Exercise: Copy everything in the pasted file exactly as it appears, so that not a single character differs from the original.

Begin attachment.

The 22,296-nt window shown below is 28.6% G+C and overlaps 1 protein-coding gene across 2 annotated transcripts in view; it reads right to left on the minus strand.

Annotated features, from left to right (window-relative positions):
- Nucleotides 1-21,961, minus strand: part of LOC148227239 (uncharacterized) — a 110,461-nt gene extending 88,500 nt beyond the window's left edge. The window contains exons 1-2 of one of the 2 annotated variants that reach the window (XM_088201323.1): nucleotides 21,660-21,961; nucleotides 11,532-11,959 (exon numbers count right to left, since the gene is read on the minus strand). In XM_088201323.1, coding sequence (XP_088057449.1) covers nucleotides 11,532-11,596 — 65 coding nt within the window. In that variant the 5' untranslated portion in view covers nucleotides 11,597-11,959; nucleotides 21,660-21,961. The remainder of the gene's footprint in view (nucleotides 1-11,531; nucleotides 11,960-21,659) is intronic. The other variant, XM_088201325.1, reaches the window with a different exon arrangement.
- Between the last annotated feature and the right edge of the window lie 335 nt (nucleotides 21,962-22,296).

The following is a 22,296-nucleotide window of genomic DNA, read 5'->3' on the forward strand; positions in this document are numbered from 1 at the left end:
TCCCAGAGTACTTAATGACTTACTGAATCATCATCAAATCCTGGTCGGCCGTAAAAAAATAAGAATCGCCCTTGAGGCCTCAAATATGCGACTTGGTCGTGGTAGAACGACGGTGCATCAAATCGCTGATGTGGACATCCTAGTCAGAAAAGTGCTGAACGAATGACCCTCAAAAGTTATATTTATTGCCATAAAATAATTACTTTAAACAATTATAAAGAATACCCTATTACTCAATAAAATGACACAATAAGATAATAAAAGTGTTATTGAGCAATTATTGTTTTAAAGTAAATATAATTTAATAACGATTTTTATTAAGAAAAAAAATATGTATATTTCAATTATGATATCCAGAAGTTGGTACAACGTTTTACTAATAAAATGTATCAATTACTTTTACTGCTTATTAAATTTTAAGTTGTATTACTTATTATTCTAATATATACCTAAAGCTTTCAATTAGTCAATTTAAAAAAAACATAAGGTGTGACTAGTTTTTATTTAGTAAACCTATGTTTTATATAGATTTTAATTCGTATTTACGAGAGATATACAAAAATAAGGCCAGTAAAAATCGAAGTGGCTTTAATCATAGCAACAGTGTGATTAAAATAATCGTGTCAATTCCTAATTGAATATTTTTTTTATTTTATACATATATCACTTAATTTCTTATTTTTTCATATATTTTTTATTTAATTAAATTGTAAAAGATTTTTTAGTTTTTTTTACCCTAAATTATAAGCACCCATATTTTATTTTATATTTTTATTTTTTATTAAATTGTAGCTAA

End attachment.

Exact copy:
The 22,296-nt window shown below is 28.6% G+C and overlaps 1 protein-coding gene across 2 annotated transcripts in view; it reads right to left on the minus strand.

Annotated features, from left to right (window-relative positions):
- Nucleotides 1-21,961, minus strand: part of LOC148227239 (uncharacterized) — a 110,461-nt gene extending 88,500 nt beyond the window's left edge. The window contains exons 1-2 of one of the 2 annotated variants that reach the window (XM_088201323.1): nucleotides 21,660-21,961; nucleotides 11,532-11,959 (exon numbers count right to left, since the gene is read on the minus strand). In XM_088201323.1, coding sequence (XP_088057449.1) covers nucleotides 11,532-11,596 — 65 coding nt within the window. In that variant the 5' untranslated portion in view covers nucleotides 11,597-11,959; nucleotides 21,660-21,961. The remainder of the gene's footprint in view (nucleotides 1-11,531; nucleotides 11,960-21,659) is intronic. The other variant, XM_088201325.1, reaches the window with a different exon arrangement.
- Between the last annotated feature and the right edge of the window lie 335 nt (nucleotides 21,962-22,296).

The following is a 22,296-nucleotide window of genomic DNA, read 5'->3' on the forward strand; positions in this document are numbered from 1 at the left end:
TCCCAGAGTACTTAATGACTTACTGAATCATCATCAAATCCTGGTCGGCCGTAAAAAAATAAGAATCGCCCTTGAGGCCTCAAATATGCGACTTGGTCGTGGTAGAACGACGGTGCATCAAATCGCTGATGTGGACATCCTAGTCAGAAAAGTGCTGAACGAATGACCCTCAAAAGTTATATTTATTGCCATAAAATAATTACTTTAAACAATTATAAAGAATACCCTATTACTCAATAAAATGACACAATAAGATAATAAAAGTGTTATTGAGCAATTATTGTTTTAAAGTAAATATAATTTAATAACGATTTTTATTAAGAAAAAAAATATGTATATTTCAATTATGATATCCAGAAGTTGGTACAACGTTTTACTAATAAAATGTATCAATTACTTTTACTGCTTATTAAATTTTAAGTTGTATTACTTATTATTCTAATATATACCTAAAGCTTTCAATTAGTCAATTTAAAAAAAACATAAGGTGTGACTAGTTTTTATTTAGTAAACCTATGTTTTATATAGATTTTAATTCGTATTTACGAGAGATATACAAAAATAAGGCCAGTAAAAATCGAAGTGGCTTTAATCATAGCAACAGTGTGATTAAAATAATCGTGTCAATTCCTAATTGAATATTTTTTTTATTTTATACATATATCACTTAATTTCTTATTTTTTCATATATTTTTTATTTAATTAAATTGTAAAAGATTTTTTAGTTTTTTTTACCCTAAATTATAAGCACCCATATTTTATTTTATATTTTTATTTTTTATTAAATTGTAGCTAA